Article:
The Q&A Archives: Clay soils

Question: What are some plants that grow in clay soil? I have both grey gumbo and sandy loam on my 2.5 acres. I would particularly like to start herb and perennial flower gardens.

Answer: Perennials for clay soil are much fewer in number than those that demand good drainage. The problem with clay is that it holds moisture and this tends to rot out the roots of all but the toughest of plants. If you decide that you'd like to amend your clay soil, here's how you can do it:
Spread 4-5" of organic matter over the entire planting bed and dig it in to a depth of 8-10". Plant your plants, then mulch over the bare soil with another 1-2" of organic matter. This will help slow evaporation, moderate soil temperatures and suppress weeds. At the end of the growing season, dig this mulch into the soil and and another 1-2" of organic matter over the top of the soil. After repeating this process for a few years, your clay soil will be transformed into good garden loam. Now for the plants:

Acanthus will accommodate itself to the heavier soils although it doesn?t make them any hardier in the wintertime (if you can?t grow them in regular soil, you can?t grow them in clay)

Achillea will grow anywhere.

Aconitum or monkshood is a classic lover of heavier soils.

Alcea or Hollyhocks surprisingly grow well on clay soils.

Amsonia should do well on clay

Anchusa is good once established and protected from slugs (slugs like damper soils and they love anchusa).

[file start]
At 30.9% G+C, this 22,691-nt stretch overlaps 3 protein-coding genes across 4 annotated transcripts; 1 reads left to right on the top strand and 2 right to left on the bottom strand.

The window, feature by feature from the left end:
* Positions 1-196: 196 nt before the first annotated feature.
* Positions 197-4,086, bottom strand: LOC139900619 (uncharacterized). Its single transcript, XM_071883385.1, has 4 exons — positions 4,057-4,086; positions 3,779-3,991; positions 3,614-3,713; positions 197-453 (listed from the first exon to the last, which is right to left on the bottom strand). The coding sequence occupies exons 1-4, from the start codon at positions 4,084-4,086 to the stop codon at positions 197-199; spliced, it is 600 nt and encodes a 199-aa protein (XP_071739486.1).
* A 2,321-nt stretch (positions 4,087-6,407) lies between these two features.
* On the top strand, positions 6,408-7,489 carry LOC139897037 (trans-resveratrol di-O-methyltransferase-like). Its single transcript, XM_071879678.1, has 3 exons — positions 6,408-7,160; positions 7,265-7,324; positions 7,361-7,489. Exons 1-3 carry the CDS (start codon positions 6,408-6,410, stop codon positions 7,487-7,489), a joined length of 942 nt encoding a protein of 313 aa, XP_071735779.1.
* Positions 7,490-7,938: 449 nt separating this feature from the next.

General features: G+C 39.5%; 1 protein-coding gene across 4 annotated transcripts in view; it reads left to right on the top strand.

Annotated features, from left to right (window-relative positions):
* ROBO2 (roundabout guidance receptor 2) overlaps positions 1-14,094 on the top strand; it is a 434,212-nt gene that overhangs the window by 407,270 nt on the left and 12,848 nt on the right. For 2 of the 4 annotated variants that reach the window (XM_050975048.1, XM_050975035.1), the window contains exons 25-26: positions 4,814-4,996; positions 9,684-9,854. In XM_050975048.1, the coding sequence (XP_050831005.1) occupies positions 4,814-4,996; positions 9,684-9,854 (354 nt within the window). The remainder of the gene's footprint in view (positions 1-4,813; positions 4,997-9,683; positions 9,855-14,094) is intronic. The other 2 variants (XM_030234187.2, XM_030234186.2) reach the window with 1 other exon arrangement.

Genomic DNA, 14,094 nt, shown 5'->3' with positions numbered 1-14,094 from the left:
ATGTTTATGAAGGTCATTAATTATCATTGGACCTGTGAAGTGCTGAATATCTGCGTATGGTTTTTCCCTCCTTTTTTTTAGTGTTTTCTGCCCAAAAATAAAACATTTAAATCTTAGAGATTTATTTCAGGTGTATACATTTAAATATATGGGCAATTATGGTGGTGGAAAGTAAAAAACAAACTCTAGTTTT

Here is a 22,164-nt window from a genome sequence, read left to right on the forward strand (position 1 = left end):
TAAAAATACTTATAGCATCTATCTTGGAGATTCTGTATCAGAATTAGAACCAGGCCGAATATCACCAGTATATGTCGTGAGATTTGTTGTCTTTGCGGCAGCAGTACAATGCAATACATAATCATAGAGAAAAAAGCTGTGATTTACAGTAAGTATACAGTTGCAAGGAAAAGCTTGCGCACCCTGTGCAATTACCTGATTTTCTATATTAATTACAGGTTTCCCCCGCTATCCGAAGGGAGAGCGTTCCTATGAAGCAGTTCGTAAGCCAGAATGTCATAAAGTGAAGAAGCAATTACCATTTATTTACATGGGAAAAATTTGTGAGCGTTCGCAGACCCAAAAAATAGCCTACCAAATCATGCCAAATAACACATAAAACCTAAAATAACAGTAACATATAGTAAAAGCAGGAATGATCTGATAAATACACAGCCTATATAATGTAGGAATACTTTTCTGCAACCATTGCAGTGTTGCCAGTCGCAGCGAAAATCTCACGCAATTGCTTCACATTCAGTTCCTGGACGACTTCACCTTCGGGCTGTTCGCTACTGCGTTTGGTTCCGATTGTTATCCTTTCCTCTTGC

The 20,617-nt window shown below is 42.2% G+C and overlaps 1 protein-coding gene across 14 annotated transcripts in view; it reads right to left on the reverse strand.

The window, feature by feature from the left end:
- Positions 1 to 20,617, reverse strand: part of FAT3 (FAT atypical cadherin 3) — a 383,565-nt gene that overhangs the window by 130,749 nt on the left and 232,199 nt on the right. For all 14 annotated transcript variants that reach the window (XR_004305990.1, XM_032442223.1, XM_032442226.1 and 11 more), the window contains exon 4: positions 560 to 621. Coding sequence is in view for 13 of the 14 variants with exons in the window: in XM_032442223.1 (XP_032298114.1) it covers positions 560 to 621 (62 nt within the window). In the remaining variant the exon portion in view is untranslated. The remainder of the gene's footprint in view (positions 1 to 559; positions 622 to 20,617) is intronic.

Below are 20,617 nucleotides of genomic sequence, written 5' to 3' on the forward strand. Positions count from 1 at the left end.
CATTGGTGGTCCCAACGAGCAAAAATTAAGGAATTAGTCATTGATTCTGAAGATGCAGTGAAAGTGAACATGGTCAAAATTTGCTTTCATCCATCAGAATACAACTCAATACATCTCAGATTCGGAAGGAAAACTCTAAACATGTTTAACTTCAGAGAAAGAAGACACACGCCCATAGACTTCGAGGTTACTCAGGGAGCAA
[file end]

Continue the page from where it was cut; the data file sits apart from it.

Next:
Anemone are excellent perennials for clay soils and will thrive and flower well on clay. The taller varieties are excellent.

Asters will grow anywhere. Clay or concrete does not matter to this plant.

Bergenia should be fine.

Brunnera macrophylla should do well although I?m not sure about the newer hybrids ? you?ll have to trial them.

Campanula the taller species do better than shorter, so do try C persificolia. You?ll find variations between varieties. ?Loddon?s Pink apparently does well but ?Telham Beauty? is variable.

Chrysanthemum (Shasta Daisies) do well enough although they will be shorter-lived on clay than in well drained soils.

Coreopsis verticillata is the best in clay. Forget all others.

Doronicum spring bloomer, one of the earliest of yellow daisies.

Digitalis or foxglove ? scatter the seed and let nature take its course.

Echinops make good clay soil plants. These things will grow anywhere but in a closet.

Geranium: most of the geraniums will tolerate clay soils.

Helenium are very showy daisies and they will grow handsomely on clay soils.

Helianthemum or perennial sunflowers will grow nicely.

Heliopsis is another of the perennial sunflowers and it too grows well.

Hellebore surprisingly enough are listed as surviving quite nicely.

Hemerocallis are great on clay. They do take a little longer to become established but can?t be killed.

Heuchera are great perennials for clay soils and this is a relief given the amount of semi-shaded clay around.

Iris germanica or flag iris will grow on heavier ground although many of the species iris will not.

Kniphofia will tolerate clay.

Hope this short list is helpful.

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